My slightly relevant background: I'm a former tech entrepreneur (co-founder of the music software company Sibelius). Among other things I now play the stock market & write software to predict it. I have degrees in philosophy.
On a small point, maybe it would be helpful to use a more natural term than 'defusion', e.g. 'detachment' (if that expresses it clearly), or perhaps something like 'objectivity'.
As better to avoid the confusion of introducing a new technical term if something can be expressed just as well with a familiar one.
This is an interesting topic and post. My thoughts following from the God exists / priors bit (and apologies if this is an obvious point, or dealt with elsewhere - e.g. too many long comments below to read more than cursorily!):
Many deeply-held beliefs - particularly broadly ideological ones (e.g. theological, ethical, or political) - are held emotionally rather than rationally, and not really debated in a search for the truth, but to proclaim one's own beliefs, and perhaps in the vain hope of converting others.
So any apparently strong counter-evidence or counter-arguments are met with fall-back arguments, or so-called 'saving hypotheses' (where special reasons are invoked for why God didn't answer your entirely justified prayer). Savvy arguers will have an endless supply of these, including perhaps some so general that they can escape all attack (e.g. that God deliberately evades all attempts at testing). Unsavvy arguers will run out of responses, but still won't be convinced, and will think there is some valid response that they just happen not to know. (I've even heard this used by one church as an official ultimate response to the problem of evil: 'we don't know why God allows evil, but he does (so there must be a good reason we just don't know about)'.)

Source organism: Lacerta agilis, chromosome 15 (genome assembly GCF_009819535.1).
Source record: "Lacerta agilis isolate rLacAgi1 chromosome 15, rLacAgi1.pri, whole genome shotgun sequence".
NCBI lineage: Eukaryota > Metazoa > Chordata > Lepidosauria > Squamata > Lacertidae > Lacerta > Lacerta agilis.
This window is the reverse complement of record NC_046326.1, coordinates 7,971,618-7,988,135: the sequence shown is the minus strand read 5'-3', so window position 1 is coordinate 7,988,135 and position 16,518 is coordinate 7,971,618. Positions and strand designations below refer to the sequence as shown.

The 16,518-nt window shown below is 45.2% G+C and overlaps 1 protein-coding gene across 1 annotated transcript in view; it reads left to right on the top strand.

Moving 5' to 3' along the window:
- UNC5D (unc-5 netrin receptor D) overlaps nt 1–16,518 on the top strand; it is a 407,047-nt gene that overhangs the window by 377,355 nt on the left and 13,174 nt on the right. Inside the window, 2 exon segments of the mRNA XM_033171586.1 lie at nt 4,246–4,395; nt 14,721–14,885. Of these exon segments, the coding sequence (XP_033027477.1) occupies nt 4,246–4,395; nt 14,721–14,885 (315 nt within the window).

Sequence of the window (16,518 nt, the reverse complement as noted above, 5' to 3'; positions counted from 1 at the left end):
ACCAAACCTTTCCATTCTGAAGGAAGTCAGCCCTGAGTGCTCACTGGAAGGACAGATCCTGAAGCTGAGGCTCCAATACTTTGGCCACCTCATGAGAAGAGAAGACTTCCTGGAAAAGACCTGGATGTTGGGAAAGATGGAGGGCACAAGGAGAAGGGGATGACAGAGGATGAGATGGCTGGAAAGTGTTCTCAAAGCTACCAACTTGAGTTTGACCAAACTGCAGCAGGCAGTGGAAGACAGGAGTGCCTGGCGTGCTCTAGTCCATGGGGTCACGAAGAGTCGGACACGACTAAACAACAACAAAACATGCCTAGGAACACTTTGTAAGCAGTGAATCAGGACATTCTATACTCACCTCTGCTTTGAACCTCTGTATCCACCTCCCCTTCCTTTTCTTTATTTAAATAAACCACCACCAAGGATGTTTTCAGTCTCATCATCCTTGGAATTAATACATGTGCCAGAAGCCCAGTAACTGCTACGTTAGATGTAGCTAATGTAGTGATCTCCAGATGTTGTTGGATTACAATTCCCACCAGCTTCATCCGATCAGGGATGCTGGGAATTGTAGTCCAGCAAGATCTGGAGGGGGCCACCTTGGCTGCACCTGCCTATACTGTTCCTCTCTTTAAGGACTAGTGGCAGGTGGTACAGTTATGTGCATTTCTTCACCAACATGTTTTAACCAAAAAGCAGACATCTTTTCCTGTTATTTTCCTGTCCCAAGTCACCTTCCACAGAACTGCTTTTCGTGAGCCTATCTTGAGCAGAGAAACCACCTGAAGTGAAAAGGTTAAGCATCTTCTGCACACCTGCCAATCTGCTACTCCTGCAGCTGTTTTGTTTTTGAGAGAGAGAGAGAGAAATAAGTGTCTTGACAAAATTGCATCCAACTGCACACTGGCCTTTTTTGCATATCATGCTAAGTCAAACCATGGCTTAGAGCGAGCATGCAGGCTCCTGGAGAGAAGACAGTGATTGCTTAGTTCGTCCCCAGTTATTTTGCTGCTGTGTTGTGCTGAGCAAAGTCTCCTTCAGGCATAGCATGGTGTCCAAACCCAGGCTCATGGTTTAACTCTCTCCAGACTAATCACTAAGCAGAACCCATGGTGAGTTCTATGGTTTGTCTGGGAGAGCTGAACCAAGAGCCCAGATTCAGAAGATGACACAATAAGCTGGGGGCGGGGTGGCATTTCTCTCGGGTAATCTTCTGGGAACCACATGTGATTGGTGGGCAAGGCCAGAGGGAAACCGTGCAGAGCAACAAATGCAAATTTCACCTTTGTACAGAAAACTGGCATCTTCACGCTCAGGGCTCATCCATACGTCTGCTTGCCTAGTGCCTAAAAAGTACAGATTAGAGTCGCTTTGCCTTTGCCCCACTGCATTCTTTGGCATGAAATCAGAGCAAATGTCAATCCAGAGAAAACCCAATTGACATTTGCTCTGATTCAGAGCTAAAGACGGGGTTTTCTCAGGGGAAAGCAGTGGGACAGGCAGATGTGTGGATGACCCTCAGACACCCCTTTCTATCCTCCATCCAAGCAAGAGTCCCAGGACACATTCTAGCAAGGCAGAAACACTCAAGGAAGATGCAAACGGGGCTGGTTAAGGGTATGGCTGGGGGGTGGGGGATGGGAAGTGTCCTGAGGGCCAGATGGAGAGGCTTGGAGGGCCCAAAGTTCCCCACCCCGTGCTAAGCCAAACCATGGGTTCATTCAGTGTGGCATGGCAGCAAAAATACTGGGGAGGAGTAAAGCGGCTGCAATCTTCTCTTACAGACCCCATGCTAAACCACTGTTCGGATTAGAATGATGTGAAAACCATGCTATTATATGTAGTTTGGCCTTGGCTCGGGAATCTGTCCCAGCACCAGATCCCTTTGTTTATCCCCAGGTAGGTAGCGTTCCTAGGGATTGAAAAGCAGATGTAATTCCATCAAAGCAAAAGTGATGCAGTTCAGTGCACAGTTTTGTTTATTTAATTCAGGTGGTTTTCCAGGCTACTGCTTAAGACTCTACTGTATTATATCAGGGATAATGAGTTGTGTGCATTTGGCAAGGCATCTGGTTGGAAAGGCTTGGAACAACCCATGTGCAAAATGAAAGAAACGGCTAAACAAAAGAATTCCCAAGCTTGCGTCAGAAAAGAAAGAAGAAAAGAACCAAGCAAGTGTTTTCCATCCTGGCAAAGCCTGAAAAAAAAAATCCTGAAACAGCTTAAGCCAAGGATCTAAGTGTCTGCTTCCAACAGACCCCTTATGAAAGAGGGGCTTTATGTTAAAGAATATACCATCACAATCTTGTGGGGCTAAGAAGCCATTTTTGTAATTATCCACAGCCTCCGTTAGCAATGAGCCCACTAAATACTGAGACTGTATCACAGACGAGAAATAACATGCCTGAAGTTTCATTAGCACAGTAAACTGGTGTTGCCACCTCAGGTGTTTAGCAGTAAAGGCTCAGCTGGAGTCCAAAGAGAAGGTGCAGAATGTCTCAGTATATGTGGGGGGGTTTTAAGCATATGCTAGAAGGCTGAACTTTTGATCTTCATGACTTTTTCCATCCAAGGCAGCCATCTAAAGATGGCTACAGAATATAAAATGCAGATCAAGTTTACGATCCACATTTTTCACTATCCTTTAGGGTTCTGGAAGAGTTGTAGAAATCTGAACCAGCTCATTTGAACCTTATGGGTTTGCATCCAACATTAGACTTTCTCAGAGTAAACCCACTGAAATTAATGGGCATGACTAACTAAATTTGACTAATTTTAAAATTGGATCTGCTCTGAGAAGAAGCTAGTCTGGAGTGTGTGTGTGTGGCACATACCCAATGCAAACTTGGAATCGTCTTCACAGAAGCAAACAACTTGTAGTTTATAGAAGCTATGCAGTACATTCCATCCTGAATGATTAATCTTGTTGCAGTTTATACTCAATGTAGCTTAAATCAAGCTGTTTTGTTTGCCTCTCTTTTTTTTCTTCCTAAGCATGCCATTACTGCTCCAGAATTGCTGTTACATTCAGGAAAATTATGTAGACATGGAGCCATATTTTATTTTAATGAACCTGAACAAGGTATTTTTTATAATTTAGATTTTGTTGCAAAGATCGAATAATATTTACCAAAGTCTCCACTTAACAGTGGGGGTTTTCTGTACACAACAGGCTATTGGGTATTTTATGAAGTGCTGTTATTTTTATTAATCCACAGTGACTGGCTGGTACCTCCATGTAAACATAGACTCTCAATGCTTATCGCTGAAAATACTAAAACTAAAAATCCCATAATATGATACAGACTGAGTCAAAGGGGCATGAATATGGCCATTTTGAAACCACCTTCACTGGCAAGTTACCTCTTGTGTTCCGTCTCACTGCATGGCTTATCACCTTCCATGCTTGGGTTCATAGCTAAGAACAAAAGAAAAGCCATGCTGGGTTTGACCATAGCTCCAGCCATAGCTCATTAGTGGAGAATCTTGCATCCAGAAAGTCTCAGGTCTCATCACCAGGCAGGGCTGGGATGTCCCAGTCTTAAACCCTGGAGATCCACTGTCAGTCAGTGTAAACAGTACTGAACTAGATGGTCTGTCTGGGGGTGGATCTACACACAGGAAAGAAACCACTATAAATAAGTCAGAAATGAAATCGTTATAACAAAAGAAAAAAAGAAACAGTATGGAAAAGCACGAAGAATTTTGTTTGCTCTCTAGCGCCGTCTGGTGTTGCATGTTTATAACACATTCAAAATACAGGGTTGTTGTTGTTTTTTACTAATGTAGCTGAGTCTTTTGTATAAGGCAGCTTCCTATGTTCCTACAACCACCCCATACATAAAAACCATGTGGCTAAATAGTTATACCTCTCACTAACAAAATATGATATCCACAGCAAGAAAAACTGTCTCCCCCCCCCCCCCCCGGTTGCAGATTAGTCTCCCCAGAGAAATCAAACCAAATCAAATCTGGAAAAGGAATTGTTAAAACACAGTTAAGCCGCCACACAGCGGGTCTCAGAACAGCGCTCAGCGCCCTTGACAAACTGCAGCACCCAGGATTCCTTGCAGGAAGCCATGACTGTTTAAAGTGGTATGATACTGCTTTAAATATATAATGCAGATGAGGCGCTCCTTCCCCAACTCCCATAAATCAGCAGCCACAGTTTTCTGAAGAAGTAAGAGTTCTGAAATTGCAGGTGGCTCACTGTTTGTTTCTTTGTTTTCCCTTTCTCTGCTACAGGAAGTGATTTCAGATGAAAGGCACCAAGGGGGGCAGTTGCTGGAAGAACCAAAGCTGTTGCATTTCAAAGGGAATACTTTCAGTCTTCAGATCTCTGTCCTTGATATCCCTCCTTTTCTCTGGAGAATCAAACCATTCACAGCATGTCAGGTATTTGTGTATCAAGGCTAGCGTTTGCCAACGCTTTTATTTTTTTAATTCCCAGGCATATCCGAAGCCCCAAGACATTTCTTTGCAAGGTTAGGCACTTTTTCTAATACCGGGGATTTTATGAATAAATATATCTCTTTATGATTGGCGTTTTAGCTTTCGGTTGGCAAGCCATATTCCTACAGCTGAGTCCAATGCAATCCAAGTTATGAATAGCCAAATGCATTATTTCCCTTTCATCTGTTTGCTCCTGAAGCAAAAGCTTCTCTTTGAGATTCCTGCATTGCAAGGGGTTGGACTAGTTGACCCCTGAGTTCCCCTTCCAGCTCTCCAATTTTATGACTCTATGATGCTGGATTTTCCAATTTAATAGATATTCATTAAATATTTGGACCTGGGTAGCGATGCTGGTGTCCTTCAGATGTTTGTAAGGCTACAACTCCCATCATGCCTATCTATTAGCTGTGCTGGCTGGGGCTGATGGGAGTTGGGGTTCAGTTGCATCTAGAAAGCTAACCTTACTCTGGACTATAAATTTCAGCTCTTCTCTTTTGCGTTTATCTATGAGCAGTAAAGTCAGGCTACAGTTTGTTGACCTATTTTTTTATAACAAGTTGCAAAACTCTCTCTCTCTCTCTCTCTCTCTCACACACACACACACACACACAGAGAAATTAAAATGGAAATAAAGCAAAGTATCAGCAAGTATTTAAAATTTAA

That is, the double-crux model that evidence (e.g. the universe) comes first and beliefs follow from it is reversed in these cases. The beliefs come first, and any supporting evidence and reasoning are merely used to justify the beliefs to others. (Counter-evidence and counter-arguments are ignored.) Gut feel is all that counts. So there aren't really cruxes to be had.
I don't think these are very special cases; probably quite a wide variety of topics are treated like this by many people. E.g. a lot of 'debates' I see on Facebook are of this kind; they lead nowhere, no-one ever changes their mind, and they usually turn unpleasant quickly. The problem isn't the debating technique, but the nature of the beliefs.
Re your addendum, to make an almost-obvious point, over-optimizing producing worse results is what large parts of modern life are all about; typically over-optimizing on evolved behaviours. Fat/sugar, porn, watching TV (as a substitute for real life), gambling (risk-taking to seek reward), consumerism and indeed excess money-seeking (accumulating unnecessary resources), etc. The bad results often take the form of addictions.